While Team Finland has come away with a medal in 3 of the 4 tournaments that included Olympic players, the Finns are often overlooked as a gold medal contender. This tournament is no different, as Team Finland enters the tournament without its best player, Mikko Koivu, who is out with an injury. In addition, Valteri Fillipula will also be unable to play for the Finns due to injury. With two of their top forwards out, Team Finland must rely on its excellent goaltending trio of Tuukka Rask, Antti Niemi and Kari Lehtonen, along with strong team defense, if they hope to advance far in this tournament. Tuukka Rask is expected to get the call between the pipes, and if he, or whomever starts in net during the knockout rounds, plays at the top of his game, the rest of the Finnish team could have enough experience to win a pair of low-scoring games to find themselves in a medal round game for the 4th time in 5 Olympics.
The defending gold medalists are the most stacked team on paper as we head into the tournament. P.K Subban, last season’s Norris Award winner, is likely a third pair defenseman. Martin St. Louis, the Canadian NHL player with the most points over the last 4 seasons, only made this team after his Tampa Bay Lightning teammate Steven Stamkos could not recover in time from a broken leg. A team made up of Canadians left off this team would have as good a chance as almost any other team in this tournament of reaching the medal round. However, this is still a single-elimination hockey tournament where goaltending will most likely be the key. Compared to the other main contenders (and the rest of its lineup) Canada’s goaltending trio of Roberto Luongo, Carey Price and Mike Smith does not stand out. Four years ago Luoungo was in net on the run to gold, but Coach Mike Babcock has said he will give both Luoungo and Price an opportunity in the preliminary round before deciding on a starter. In addition, even with the plethora of forward talent on Team Canada, Steven Stamkos’ absence will be felt as he is likely the best pure goal scorer from Canada today. With that said, Canada has to be the favorite to win Group B and one of the top 3 favorites to bring home gold.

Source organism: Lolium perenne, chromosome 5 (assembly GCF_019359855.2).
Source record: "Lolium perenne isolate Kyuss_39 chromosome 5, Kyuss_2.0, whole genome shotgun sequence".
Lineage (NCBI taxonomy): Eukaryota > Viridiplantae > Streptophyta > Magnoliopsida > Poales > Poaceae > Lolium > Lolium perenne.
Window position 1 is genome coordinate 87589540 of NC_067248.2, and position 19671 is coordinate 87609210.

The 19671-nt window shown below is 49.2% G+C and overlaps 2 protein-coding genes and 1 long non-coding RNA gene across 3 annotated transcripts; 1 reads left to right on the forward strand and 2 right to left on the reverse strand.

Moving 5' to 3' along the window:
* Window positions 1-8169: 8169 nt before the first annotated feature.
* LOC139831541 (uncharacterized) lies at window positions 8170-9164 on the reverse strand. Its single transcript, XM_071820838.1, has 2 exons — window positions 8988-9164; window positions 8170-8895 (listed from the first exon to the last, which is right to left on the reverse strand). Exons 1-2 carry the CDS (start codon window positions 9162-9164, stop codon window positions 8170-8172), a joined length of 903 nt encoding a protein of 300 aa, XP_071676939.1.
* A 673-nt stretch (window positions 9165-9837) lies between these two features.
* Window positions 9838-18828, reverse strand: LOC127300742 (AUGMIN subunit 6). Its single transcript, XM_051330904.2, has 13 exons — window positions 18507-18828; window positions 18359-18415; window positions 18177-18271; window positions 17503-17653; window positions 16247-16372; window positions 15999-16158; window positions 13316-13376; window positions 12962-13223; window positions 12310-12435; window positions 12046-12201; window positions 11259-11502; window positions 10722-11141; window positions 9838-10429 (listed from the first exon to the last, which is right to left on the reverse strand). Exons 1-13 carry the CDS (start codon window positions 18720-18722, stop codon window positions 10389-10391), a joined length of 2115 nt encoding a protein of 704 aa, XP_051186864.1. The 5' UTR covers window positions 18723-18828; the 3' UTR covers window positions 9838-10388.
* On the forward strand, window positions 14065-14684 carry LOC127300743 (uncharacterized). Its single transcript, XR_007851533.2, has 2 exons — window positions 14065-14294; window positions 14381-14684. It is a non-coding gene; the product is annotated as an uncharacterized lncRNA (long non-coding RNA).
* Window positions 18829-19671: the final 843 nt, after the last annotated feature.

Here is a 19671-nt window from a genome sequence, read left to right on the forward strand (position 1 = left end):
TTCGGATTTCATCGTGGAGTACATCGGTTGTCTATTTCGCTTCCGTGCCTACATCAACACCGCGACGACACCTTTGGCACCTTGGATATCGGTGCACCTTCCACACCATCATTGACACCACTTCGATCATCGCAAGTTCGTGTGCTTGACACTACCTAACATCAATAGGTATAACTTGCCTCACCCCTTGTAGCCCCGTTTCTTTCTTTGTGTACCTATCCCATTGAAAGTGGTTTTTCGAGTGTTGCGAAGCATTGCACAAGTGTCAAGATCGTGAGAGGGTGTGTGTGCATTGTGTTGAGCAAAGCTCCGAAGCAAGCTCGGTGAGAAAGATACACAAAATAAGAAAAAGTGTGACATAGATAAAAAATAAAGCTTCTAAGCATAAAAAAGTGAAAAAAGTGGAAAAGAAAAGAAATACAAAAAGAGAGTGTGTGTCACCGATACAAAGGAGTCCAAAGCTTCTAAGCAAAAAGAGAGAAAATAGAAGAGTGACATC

Norway comes into the tournament with only one current NHL player, Mats Zuccarello, and the expectations to match. Though this team did almost beat Switzerland in 2010, Norway is likely looking at a 4th place finish in this group. While it would be a surprise if this team made the quarterfinals, their group stage games against Finland and Canada could provide an early sneak peek into whether Finland will have the scoring to compete in the knockout rounds and whether Canada has adjusted to the bigger Olympic ice surface.
Led by NHLers Thomas Vanek, Michael Grabner and Michael Raffl, this team also has low expectations heading into the tournament. While most of the world will be watching their games against Canada and Finland to find out about their opponents, the game against Norway should be an exciting affair as both teams battle in their best chance for a group stage victory. The simple fact that Austria is in the tournament is a success, so a victory of any kind would be icing on the cake for this up and coming hockey country.
Group C: Czech Republic, Sweden, Switzerland, Latvia